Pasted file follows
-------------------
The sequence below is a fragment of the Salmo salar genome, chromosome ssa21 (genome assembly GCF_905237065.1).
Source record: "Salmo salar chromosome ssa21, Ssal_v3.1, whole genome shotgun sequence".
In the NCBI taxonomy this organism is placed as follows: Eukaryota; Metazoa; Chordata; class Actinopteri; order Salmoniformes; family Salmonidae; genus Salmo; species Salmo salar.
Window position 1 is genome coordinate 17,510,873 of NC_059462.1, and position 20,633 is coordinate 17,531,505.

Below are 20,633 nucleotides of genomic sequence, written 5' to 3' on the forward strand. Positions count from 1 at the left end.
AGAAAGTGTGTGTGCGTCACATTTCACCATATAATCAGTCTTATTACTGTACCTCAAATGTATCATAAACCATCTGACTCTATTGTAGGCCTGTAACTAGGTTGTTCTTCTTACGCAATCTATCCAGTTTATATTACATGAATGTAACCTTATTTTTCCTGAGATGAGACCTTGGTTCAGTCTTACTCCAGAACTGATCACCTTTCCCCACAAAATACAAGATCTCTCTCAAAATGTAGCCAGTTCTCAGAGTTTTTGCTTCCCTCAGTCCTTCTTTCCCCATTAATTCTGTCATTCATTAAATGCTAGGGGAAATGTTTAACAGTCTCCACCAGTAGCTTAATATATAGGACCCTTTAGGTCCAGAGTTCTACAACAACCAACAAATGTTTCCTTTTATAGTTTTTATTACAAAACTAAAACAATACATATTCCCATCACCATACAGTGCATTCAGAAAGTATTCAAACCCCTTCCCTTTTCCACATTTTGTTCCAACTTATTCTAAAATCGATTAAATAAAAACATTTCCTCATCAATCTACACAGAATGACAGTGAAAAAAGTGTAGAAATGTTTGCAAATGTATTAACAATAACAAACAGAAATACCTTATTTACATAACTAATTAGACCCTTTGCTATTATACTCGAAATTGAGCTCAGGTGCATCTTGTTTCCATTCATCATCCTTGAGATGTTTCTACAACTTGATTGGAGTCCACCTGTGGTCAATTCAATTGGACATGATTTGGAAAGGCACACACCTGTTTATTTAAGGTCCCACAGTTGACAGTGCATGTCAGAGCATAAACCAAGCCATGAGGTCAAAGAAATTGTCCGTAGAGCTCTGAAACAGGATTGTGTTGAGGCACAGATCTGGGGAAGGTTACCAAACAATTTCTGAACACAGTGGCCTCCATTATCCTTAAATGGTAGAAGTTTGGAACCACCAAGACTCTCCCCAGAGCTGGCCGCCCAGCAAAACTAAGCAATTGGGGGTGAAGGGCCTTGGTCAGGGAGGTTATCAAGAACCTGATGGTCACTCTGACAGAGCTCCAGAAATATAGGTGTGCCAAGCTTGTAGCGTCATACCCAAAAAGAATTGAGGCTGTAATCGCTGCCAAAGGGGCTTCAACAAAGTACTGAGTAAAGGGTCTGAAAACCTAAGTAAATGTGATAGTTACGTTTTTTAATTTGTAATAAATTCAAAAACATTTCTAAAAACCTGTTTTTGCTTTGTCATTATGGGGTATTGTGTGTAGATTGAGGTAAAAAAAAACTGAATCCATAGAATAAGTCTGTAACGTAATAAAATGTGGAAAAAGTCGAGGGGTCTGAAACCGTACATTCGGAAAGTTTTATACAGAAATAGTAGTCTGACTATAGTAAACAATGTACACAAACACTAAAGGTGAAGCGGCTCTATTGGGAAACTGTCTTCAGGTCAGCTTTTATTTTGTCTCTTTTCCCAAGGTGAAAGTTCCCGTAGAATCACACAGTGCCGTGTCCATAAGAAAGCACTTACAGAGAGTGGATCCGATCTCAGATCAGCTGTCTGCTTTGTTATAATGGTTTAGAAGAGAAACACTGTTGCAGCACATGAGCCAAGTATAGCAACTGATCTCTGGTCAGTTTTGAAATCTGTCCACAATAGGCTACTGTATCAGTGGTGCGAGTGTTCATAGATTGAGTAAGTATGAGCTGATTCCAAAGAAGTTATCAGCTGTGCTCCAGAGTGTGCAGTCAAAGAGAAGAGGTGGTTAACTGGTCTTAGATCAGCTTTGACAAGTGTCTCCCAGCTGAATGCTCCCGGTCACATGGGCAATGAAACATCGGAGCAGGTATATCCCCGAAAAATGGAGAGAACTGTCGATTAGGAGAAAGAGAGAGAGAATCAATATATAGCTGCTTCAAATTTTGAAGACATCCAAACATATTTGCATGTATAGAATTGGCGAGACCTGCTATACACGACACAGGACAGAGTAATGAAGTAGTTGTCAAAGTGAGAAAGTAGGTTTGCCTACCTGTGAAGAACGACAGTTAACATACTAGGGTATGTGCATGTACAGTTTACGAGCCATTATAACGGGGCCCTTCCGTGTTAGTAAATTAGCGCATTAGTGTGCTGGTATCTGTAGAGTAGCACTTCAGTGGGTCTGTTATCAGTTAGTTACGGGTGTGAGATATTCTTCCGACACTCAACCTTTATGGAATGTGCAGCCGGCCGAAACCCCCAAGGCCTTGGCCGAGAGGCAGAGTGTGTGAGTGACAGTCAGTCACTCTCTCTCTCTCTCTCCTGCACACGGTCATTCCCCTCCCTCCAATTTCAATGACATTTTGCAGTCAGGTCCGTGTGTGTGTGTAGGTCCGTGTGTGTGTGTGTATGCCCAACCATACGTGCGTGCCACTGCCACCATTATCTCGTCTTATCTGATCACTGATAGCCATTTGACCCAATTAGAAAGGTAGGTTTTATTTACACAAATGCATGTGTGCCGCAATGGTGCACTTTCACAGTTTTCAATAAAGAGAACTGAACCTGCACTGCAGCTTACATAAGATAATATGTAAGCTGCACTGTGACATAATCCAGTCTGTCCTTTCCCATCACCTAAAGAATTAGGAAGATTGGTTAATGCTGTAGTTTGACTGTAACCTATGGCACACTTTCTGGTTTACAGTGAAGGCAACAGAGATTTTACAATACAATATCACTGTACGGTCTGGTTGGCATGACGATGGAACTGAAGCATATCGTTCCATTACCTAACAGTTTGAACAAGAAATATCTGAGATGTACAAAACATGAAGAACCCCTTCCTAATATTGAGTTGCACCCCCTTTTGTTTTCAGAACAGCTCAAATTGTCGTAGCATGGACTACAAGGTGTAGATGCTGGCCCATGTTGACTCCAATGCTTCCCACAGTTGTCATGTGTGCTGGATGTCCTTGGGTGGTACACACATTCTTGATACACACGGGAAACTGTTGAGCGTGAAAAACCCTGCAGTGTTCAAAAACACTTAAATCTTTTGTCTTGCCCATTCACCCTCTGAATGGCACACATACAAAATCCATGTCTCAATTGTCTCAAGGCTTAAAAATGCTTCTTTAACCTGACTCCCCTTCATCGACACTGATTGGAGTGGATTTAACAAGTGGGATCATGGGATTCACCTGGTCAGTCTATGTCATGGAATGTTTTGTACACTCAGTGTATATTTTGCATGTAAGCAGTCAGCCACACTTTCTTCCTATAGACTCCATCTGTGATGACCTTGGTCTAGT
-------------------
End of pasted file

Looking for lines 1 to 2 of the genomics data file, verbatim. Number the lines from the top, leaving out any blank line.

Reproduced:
The sequence below is a fragment of the Salmo salar genome, chromosome ssa21 (genome assembly GCF_905237065.1).
Source record: "Salmo salar chromosome ssa21, Ssal_v3.1, whole genome shotgun sequence".